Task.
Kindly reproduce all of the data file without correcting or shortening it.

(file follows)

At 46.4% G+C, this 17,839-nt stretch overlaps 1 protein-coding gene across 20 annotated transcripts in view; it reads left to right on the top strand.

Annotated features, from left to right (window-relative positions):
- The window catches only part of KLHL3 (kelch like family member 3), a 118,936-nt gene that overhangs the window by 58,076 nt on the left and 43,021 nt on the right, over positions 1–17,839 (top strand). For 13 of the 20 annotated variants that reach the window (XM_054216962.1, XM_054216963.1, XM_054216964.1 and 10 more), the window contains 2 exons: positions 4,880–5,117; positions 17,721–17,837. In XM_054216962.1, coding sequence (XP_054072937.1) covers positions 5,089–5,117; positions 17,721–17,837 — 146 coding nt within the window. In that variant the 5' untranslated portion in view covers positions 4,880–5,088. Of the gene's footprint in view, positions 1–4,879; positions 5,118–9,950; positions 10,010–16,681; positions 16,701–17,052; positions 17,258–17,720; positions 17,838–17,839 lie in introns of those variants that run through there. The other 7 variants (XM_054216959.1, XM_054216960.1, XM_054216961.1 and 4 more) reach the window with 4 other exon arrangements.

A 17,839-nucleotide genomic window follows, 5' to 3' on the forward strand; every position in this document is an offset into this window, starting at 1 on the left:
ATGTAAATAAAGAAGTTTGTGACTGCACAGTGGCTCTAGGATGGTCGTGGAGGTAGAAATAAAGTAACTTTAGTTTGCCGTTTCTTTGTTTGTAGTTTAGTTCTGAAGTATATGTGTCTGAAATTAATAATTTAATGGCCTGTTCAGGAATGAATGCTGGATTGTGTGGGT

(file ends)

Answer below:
At 46.4% G+C, this 17,839-nt stretch overlaps 1 protein-coding gene across 20 annotated transcripts in view; it reads left to right on the top strand.

Annotated features, from left to right (window-relative positions):
- The window catches only part of KLHL3 (kelch like family member 3), a 118,936-nt gene that overhangs the window by 58,076 nt on the left and 43,021 nt on the right, over positions 1–17,839 (top strand). For 13 of the 20 annotated variants that reach the window (XM_054216962.1, XM_054216963.1, XM_054216964.1 and 10 more), the window contains 2 exons: positions 4,880–5,117; positions 17,721–17,837. In XM_054216962.1, coding sequence (XP_054072937.1) covers positions 5,089–5,117; positions 17,721–17,837 — 146 coding nt within the window. In that variant the 5' untranslated portion in view covers positions 4,880–5,088. Of the gene's footprint in view, positions 1–4,879; positions 5,118–9,950; positions 10,010–16,681; positions 16,701–17,052; positions 17,258–17,720; positions 17,838–17,839 lie in introns of those variants that run through there. The other 7 variants (XM_054216959.1, XM_054216960.1, XM_054216961.1 and 4 more) reach the window with 4 other exon arrangements.

A 17,839-nucleotide genomic window follows, 5' to 3' on the forward strand; every position in this document is an offset into this window, starting at 1 on the left:
ATGTAAATAAAGAAGTTTGTGACTGCACAGTGGCTCTAGGATGGTCGTGGAGGTAGAAATAAAGTAACTTTAGTTTGCCGTTTCTTTGTTTGTAGTTTAGTTCTGAAGTATATGTGTCTGAAATTAATAATTTAATGGCCTGTTCAGGAATGAATGCTGGATTGTGTGGGT